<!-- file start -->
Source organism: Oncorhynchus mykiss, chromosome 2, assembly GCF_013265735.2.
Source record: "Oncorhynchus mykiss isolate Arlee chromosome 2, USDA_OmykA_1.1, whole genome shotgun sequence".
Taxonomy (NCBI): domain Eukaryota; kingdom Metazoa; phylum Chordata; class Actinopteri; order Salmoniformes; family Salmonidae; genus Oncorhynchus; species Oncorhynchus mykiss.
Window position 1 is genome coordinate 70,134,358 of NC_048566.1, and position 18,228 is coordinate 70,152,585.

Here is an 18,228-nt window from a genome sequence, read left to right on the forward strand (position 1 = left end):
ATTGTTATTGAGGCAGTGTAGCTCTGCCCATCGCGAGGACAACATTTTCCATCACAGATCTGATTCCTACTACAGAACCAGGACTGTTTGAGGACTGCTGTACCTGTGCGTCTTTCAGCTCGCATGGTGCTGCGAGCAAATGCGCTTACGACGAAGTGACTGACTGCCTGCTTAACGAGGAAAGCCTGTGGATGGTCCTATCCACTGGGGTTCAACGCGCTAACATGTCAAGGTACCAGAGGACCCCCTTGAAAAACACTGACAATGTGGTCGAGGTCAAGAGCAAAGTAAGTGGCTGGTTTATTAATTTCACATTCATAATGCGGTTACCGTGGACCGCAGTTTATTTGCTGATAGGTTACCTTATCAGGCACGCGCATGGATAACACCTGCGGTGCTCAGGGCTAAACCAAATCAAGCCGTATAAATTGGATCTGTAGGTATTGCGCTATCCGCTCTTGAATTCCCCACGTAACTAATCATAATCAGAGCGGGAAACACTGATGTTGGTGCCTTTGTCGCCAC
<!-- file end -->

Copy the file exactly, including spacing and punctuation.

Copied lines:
Source organism: Oncorhynchus mykiss, chromosome 2, assembly GCF_013265735.2.
Source record: "Oncorhynchus mykiss isolate Arlee chromosome 2, USDA_OmykA_1.1, whole genome shotgun sequence".
Taxonomy (NCBI): domain Eukaryota; kingdom Metazoa; phylum Chordata; class Actinopteri; order Salmoniformes; family Salmonidae; genus Oncorhynchus; species Oncorhynchus mykiss.
Window position 1 is genome coordinate 70,134,358 of NC_048566.1, and position 18,228 is coordinate 70,152,585.

Here is an 18,228-nt window from a genome sequence, read left to right on the forward strand (position 1 = left end):
ATTGTTATTGAGGCAGTGTAGCTCTGCCCATCGCGAGGACAACATTTTCCATCACAGATCTGATTCCTACTACAGAACCAGGACTGTTTGAGGACTGCTGTACCTGTGCGTCTTTCAGCTCGCATGGTGCTGCGAGCAAATGCGCTTACGACGAAGTGACTGACTGCCTGCTTAACGAGGAAAGCCTGTGGATGGTCCTATCCACTGGGGTTCAACGCGCTAACATGTCAAGGTACCAGAGGACCCCCTTGAAAAACACTGACAATGTGGTCGAGGTCAAGAGCAAAGTAAGTGGCTGGTTTATTAATTTCACATTCATAATGCGGTTACCGTGGACCGCAGTTTATTTGCTGATAGGTTACCTTATCAGGCACGCGCATGGATAACACCTGCGGTGCTCAGGGCTAAACCAAATCAAGCCGTATAAATTGGATCTGTAGGTATTGCGCTATCCGCTCTTGAATTCCCCACGTAACTAATCATAATCAGAGCGGGAAACACTGATGTTGGTGCCTTTGTCGCCAC